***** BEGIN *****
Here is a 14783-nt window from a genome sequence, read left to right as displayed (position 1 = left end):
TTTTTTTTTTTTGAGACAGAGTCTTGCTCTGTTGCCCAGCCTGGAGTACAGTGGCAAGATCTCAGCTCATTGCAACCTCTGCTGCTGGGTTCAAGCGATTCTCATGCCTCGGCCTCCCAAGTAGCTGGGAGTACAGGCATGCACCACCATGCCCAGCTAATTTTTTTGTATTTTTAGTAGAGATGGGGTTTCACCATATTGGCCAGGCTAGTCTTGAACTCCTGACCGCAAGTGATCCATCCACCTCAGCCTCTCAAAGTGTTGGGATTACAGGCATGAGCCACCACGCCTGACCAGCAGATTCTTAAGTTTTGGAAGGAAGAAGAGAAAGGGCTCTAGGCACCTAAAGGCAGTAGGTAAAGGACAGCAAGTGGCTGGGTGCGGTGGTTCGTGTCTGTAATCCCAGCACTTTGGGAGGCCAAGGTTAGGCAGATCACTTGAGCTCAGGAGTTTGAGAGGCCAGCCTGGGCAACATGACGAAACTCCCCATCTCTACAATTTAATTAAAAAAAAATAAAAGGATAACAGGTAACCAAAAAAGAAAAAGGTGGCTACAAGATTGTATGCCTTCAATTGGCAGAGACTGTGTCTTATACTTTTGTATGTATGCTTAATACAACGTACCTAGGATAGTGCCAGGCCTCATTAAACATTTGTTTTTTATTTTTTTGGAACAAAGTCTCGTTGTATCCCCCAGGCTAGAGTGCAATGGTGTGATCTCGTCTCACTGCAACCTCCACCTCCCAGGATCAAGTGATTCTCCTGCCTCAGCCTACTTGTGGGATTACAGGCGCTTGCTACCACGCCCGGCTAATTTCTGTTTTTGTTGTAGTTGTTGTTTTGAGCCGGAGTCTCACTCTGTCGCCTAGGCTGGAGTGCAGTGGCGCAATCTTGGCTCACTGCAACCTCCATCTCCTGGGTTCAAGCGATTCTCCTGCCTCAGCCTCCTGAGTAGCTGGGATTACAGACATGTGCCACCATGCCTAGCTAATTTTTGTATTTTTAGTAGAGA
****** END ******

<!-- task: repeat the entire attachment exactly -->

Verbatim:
Here is a 14783-nt window from a genome sequence, read left to right as displayed (position 1 = left end):
TTTTTTTTTTTTGAGACAGAGTCTTGCTCTGTTGCCCAGCCTGGAGTACAGTGGCAAGATCTCAGCTCATTGCAACCTCTGCTGCTGGGTTCAAGCGATTCTCATGCCTCGGCCTCCCAAGTAGCTGGGAGTACAGGCATGCACCACCATGCCCAGCTAATTTTTTTGTATTTTTAGTAGAGATGGGGTTTCACCATATTGGCCAGGCTAGTCTTGAACTCCTGACCGCAAGTGATCCATCCACCTCAGCCTCTCAAAGTGTTGGGATTACAGGCATGAGCCACCACGCCTGACCAGCAGATTCTTAAGTTTTGGAAGGAAGAAGAGAAAGGGCTCTAGGCACCTAAAGGCAGTAGGTAAAGGACAGCAAGTGGCTGGGTGCGGTGGTTCGTGTCTGTAATCCCAGCACTTTGGGAGGCCAAGGTTAGGCAGATCACTTGAGCTCAGGAGTTTGAGAGGCCAGCCTGGGCAACATGACGAAACTCCCCATCTCTACAATTTAATTAAAAAAAAATAAAAGGATAACAGGTAACCAAAAAAGAAAAAGGTGGCTACAAGATTGTATGCCTTCAATTGGCAGAGACTGTGTCTTATACTTTTGTATGTATGCTTAATACAACGTACCTAGGATAGTGCCAGGCCTCATTAAACATTTGTTTTTTATTTTTTTGGAACAAAGTCTCGTTGTATCCCCCAGGCTAGAGTGCAATGGTGTGATCTCGTCTCACTGCAACCTCCACCTCCCAGGATCAAGTGATTCTCCTGCCTCAGCCTACTTGTGGGATTACAGGCGCTTGCTACCACGCCCGGCTAATTTCTGTTTTTGTTGTAGTTGTTGTTTTGAGCCGGAGTCTCACTCTGTCGCCTAGGCTGGAGTGCAGTGGCGCAATCTTGGCTCACTGCAACCTCCATCTCCTGGGTTCAAGCGATTCTCCTGCCTCAGCCTCCTGAGTAGCTGGGATTACAGACATGTGCCACCATGCCTAGCTAATTTTTGTATTTTTAGTAGAGA